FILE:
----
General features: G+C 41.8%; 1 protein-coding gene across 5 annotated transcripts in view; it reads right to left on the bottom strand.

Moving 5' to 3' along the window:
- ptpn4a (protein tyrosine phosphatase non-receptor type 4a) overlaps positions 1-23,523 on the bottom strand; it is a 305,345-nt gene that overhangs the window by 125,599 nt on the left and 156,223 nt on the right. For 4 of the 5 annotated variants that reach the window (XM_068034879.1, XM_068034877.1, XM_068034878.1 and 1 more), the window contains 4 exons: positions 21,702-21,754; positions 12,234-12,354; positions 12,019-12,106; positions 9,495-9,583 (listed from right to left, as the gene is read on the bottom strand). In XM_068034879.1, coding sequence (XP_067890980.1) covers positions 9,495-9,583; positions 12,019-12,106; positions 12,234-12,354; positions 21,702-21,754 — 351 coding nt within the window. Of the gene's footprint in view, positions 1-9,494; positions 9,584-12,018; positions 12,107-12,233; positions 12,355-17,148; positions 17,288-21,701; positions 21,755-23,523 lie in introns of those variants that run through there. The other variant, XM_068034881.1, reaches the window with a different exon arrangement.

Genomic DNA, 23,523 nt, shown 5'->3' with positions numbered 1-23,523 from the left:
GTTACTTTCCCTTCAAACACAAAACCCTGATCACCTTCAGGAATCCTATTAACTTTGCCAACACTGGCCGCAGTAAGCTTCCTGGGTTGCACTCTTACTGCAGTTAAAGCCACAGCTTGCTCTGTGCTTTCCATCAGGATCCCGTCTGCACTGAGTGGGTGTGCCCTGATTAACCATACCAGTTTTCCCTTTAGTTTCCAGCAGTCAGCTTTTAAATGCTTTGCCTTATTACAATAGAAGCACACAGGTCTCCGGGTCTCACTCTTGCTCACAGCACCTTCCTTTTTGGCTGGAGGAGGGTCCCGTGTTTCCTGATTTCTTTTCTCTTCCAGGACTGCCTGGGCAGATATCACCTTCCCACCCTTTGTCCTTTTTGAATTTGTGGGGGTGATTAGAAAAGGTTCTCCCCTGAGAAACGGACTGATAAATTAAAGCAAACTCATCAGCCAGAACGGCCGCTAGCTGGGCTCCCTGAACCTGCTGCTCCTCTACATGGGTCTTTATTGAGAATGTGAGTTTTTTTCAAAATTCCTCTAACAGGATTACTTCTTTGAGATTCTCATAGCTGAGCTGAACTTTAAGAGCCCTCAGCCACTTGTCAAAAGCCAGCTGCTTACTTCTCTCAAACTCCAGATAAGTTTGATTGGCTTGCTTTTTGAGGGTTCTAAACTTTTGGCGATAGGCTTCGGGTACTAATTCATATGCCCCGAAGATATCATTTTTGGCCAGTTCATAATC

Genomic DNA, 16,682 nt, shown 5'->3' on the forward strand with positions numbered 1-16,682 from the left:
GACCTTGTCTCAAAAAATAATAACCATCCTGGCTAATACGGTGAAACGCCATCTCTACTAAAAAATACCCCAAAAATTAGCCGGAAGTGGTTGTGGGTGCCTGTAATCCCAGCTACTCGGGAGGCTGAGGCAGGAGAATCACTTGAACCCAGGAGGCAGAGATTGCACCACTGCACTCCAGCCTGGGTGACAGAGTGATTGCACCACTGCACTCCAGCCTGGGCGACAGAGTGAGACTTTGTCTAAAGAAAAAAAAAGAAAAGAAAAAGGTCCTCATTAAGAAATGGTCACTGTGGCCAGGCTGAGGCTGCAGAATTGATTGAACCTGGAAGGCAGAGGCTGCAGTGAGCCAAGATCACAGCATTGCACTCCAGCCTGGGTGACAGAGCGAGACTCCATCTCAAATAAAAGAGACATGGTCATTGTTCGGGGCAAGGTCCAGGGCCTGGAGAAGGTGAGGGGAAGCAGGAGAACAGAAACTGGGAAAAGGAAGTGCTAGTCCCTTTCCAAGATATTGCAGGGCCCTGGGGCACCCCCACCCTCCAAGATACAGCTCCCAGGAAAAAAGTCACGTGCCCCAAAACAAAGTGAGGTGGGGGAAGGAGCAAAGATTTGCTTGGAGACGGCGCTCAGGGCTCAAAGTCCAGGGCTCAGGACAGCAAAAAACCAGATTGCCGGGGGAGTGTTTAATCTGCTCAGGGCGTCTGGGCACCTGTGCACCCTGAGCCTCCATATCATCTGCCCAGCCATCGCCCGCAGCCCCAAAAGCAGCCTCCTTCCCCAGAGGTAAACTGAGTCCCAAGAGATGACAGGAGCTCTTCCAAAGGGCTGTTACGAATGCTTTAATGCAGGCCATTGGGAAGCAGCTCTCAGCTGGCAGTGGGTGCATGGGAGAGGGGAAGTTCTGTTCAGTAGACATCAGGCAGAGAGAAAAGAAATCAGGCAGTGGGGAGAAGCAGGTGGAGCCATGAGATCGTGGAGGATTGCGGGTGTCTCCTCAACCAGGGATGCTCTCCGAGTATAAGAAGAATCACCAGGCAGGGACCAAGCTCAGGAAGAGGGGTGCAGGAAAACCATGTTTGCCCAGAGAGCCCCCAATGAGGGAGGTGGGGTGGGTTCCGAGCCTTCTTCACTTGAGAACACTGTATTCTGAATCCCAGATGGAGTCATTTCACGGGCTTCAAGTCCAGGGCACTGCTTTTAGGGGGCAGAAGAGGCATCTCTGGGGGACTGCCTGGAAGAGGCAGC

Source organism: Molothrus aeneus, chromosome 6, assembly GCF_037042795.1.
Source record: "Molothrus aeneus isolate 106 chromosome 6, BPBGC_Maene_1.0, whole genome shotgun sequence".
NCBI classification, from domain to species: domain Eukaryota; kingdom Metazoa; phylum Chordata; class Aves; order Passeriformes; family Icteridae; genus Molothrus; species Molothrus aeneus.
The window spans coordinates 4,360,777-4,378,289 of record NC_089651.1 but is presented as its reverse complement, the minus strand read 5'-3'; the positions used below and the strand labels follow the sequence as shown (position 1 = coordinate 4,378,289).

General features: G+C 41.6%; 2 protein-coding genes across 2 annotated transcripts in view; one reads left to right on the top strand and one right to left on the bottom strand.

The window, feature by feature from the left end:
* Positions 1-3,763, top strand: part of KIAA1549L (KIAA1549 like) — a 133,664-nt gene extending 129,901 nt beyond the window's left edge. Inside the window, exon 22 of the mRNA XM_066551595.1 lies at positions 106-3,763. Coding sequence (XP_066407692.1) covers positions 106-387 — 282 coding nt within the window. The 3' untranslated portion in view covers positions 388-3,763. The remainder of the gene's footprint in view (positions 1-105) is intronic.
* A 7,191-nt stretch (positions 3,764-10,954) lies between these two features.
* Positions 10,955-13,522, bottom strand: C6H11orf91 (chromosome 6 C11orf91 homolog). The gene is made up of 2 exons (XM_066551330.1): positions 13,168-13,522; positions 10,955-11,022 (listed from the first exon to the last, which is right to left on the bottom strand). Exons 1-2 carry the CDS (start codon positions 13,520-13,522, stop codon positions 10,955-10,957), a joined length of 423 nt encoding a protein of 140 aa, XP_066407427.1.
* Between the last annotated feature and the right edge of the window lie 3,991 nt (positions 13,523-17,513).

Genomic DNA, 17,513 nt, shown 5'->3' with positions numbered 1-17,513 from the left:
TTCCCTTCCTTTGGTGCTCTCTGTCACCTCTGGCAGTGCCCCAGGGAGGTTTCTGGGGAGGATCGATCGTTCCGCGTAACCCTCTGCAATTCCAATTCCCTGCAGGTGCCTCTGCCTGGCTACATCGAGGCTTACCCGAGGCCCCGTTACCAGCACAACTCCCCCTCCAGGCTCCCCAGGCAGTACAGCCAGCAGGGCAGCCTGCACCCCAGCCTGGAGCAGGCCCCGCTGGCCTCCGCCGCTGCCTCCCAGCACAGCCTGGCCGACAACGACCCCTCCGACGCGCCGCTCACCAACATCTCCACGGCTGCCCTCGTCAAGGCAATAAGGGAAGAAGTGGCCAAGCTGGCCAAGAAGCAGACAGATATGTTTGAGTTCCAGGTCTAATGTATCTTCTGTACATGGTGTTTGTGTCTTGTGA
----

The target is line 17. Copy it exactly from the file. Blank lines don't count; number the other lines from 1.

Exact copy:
* Between the last annotated feature and the right edge of the window lie 3,991 nt (positions 13,523-17,513).